Provided by: net-tools_1.60-23ubuntu2_i386 bug

NAME

       rarp - manipulate the system RARP table

SYNOPSIS

       rarp [-V] [--version] [-h] [--help]
       rarp -a
       rarp [-v] -d hostname ...
       rarp [-v] [-t type] -s hostname hw_addr

NOTE

       This program is obsolete.  From version 2.3, the Linux kernel no longer
       contains  RARP  support.   For   a   replacement   RARP   daemon,   see
       ftp://ftp.dementia.org/pub/net-tools

DESCRIPTION

       Rarp  manipulates the kernel’s RARP table in various ways.  The primary
       options are clearing an address mapping entry and manually  setting  up
       one.   For  debugging purposes, the rarp program also allows a complete
       dump of the RARP table.

OPTIONS

       -V     Display the version of RARP in use.

       -v     Tell the user what is going on by being verbose.

       -t type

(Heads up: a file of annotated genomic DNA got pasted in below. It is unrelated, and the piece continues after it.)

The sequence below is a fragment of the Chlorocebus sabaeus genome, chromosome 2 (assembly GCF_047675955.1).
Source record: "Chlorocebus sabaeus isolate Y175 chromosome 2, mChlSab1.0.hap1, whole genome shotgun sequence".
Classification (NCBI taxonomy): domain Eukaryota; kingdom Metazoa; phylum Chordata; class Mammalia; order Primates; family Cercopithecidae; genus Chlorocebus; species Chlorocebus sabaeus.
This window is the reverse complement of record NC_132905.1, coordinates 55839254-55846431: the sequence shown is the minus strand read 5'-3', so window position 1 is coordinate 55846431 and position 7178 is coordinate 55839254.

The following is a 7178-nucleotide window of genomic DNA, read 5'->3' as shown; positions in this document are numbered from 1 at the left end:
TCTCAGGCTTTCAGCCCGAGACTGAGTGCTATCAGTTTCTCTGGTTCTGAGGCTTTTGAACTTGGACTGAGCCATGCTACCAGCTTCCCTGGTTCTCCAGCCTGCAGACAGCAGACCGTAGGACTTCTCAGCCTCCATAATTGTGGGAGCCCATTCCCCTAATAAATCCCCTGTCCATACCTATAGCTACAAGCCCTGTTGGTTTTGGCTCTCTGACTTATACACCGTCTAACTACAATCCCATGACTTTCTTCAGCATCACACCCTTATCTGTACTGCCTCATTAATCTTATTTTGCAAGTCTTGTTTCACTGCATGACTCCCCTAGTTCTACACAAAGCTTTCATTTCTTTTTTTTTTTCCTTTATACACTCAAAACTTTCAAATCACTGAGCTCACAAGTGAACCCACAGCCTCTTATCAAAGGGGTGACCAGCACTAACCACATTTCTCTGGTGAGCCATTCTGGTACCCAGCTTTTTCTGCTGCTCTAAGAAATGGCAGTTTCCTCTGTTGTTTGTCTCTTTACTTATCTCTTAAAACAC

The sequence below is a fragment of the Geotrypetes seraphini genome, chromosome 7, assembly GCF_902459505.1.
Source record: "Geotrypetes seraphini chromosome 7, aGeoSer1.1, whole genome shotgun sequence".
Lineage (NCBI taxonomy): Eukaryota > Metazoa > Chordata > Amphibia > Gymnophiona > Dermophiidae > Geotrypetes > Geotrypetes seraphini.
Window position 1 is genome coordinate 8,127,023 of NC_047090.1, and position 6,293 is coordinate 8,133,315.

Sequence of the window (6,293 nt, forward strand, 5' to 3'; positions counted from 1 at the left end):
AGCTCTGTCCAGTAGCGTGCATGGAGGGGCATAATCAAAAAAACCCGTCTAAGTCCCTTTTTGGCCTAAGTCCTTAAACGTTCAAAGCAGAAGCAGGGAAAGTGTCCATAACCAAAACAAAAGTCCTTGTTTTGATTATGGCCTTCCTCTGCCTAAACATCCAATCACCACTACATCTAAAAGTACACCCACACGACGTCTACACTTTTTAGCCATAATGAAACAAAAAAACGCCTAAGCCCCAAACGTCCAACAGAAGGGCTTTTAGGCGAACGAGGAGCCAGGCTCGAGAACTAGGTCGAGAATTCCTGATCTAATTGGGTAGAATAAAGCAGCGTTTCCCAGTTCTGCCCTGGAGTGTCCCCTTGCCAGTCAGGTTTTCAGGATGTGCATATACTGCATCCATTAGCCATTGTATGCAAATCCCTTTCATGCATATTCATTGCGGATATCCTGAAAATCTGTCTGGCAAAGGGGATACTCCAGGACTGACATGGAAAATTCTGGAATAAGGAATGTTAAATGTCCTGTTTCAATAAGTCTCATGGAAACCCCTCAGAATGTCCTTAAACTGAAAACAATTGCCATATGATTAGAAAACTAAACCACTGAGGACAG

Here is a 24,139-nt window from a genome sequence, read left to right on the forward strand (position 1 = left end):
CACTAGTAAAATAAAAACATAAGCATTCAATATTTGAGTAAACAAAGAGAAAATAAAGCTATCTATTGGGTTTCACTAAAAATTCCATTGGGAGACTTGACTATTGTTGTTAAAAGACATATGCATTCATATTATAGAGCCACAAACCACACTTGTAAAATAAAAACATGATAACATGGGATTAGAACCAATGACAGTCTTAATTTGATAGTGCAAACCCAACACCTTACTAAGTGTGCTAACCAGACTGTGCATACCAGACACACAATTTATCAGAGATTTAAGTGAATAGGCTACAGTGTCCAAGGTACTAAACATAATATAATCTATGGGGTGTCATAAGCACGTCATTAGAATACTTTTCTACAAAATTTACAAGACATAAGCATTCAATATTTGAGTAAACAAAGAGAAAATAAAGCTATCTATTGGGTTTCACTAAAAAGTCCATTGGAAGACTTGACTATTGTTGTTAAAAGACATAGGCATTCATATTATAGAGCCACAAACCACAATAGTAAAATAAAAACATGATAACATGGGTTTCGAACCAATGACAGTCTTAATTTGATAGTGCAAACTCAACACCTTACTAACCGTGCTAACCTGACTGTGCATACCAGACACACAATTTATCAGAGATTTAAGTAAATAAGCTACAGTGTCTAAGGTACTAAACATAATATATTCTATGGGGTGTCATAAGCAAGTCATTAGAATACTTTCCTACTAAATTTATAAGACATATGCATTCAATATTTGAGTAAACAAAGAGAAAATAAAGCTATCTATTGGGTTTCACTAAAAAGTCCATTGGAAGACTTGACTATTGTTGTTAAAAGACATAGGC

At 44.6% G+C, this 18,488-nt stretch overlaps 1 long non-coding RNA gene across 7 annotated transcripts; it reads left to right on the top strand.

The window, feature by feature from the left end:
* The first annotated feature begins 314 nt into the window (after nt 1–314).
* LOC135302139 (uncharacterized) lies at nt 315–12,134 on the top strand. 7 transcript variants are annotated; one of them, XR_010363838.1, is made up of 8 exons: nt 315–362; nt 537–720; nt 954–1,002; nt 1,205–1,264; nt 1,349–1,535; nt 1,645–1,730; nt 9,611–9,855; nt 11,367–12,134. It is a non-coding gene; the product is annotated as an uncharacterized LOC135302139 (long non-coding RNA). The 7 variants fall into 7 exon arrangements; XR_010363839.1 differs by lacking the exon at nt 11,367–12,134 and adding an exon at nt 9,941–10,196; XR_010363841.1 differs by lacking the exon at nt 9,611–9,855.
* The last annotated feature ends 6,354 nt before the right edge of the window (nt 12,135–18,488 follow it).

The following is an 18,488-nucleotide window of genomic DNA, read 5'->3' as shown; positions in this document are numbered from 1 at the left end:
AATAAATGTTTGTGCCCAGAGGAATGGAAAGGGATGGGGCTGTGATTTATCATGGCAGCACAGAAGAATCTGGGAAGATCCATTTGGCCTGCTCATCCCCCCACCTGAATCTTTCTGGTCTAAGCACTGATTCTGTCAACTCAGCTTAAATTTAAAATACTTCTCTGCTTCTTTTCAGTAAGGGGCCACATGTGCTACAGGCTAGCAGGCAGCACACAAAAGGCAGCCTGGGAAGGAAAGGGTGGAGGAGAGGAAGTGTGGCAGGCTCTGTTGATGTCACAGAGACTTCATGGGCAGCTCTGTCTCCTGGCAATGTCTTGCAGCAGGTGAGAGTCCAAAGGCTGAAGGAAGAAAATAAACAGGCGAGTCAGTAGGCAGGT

When setting or reading the RARP table, this optional  parameter
              tells  rarp  which  class  of  entries it should check for.  The
              default value of this parameter is  ether  (i.e.  hardware  code
              0x01  for  IEEE  802.3  10Mbps  Ethernet  .   Other values might
              include network technologies such as AX.25  (ax25)  and  NET/ROM
              (netrom).

       -a

       --list Lists the entries in the RARP table.

       -d hostname

       --delete hostname
              Remove all RARP entries for the specified host.

       -s hostname hw_addr

       --set hostname hw_addr
              Create  a  RARP  address  mapping  entry  for host hostname with
              hardware address set to hw_addr.  The  format  of  the  hardware
              address is dependent on the hardware class, but for most classes
              one can assume that the usual presentation can be used.  For the
              Ethernet  class,  this  is  6 bytes in hexadecimal, separated by
              colons.

WARNING

       Some systems (notably older Suns) assume that the host  replying  to  a
       RARP query can also provide other remote boot services. Therefore never
       gratuitously add rarp entries unless you wish to meet the wrath of  the
       network administrator.

FILES

       /proc/net/rarp,

SEE ALSO

       arp(8), route(8), ifconfig(8), netstat(8)

AUTHORS

       Ross D. Martin, <martin@trcsun3.eas.asu.edu>
       Fred N. van Kempen, <waltje@uwalt.nl.mugnet.org>
       Phil Blundell, <Philip.Blundell@pobox.com>